nce upon a time, in the early days of the 20th century, man built things to last. Commercial and residential buildings were constructed with stone or brick and roofed in slate. Until fairly recently, nobody thought of them as being "green." Now, there is talk circulating among architects and builders who praise such old buildings with regard to the envionmental benefits of working with them.

The reason: high thermal mass in the form of thick walls that hold in more heat during the winter, and stay cooler during the summer than their later 20th and 21st century counterparts.

In an article written in the Fall 2011 issue of an environmentalist publication called Conservation Magazine (www.conservationmagazine.org), this idea is explored by writer Sarah DeWeerdt. In "Everything Old Is Green Again," (http://bit.ly/GreenAgain), she states, "The most energy efficient buildings may be ones that are already built."

She quotes the U.S. Department of Energy as saying these buildings use less energy per square foot than those commercial buildings built at any later time until 2000. DeWeerdt then builds a case for focusing on retrofitting and renovating existing buildings to achieve the goal of being energy smart, energy independent, and environmentally sound.

Well, that all certainly makes a lot of sense from a number of viewpoints. First, there isn't a lot of revenue and profit being generated in new-construction markets, so it makes more sense to focus on renovation and retrofit. With the huge number of existing commercial buildings in the U.S. today, this is a formidable market indeed. It has been for decades.

The argument about older structures having more thermal mass because of what they were built from makes sense, too. I'm just not so sure focusing on buildings built in America prior to 1920 is the best answer. There are MANY more buildings that were built after 1920 that provide a bigger potential for energy savings.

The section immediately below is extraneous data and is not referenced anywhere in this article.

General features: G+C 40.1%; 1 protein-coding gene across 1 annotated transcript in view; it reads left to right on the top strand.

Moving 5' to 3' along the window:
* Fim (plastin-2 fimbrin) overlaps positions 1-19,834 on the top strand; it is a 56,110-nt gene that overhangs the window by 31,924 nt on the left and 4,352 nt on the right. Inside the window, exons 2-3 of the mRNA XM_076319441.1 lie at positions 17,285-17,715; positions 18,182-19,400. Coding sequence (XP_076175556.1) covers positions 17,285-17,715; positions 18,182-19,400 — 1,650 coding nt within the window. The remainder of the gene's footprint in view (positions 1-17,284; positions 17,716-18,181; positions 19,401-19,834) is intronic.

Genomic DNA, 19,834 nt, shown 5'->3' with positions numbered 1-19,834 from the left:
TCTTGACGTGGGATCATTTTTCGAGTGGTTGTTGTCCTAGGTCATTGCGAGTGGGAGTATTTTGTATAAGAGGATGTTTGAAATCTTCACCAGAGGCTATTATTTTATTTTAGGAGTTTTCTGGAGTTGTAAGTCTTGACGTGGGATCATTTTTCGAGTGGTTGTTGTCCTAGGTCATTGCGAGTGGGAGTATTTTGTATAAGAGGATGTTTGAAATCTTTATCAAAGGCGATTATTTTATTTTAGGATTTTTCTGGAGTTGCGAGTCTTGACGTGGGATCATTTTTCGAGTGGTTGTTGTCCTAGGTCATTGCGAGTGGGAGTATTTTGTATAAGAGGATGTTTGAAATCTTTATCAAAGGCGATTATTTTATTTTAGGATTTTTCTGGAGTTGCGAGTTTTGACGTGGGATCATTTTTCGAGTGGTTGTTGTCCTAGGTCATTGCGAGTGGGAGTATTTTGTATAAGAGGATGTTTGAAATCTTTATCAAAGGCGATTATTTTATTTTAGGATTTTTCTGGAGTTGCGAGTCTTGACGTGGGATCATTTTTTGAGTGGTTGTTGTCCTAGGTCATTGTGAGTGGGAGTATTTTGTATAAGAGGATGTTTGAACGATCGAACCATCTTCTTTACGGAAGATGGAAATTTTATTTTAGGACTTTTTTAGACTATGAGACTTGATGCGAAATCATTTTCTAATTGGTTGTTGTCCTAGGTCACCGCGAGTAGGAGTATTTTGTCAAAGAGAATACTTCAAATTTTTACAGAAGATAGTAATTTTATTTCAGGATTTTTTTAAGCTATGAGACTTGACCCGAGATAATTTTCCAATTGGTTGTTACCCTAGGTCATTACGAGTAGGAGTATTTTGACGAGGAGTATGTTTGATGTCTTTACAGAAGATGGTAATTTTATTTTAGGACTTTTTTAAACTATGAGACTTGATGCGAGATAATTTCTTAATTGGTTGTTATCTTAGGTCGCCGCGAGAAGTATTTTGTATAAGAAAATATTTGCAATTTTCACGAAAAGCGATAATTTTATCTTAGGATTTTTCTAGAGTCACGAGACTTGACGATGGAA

In September 2011, Danfoss and the Alliance to Save Energy co-sponsored a meeting to address efforts toward an energy transformation in New York City. The focus of that meeting was to establish state and local policies to address energy efficiency and the untapped savings potential in the multi-residential- and commercialbuilding marketplace.

From benchmarking to energy audits, officials are evaluating existing-building envelopes, mechanical systems, hot water, lighting, power, elevators, escalators, etc. to identify potential energy upgrades. These activities and other regulatory steps being taken will have a greater impact than just targeting buildngs built before 1920.

Kateri Callahan, president of the Alliance to Save Energy, told attendees, that implementation of the International Energy Conservation Code (IECC) and ASHRAE Standard 90.1-2007 statewide in 2011 could save $178 million annually by 2020 and $360 million annually by 2030 in avoided energy costs. The code could also help New York State avoid 30.6 trillion Btu and annual emissions of more than 2.14 metric tons of CO2 by 2030. And that is just in New York.

Older buildings do offer retrofit and renovation opportunities—I have no argument with that. I believe we need to focus on the bigger picture if, as a nation and as an industry, we are to tackle the energy challenge.

Is everything old actually green? I don't think so. Opportunities to address energy-conservation issues, customer cost problems, and make money abound. Being creative is key. But conservation for conservation’s sake isn't the answer. Your thoughts?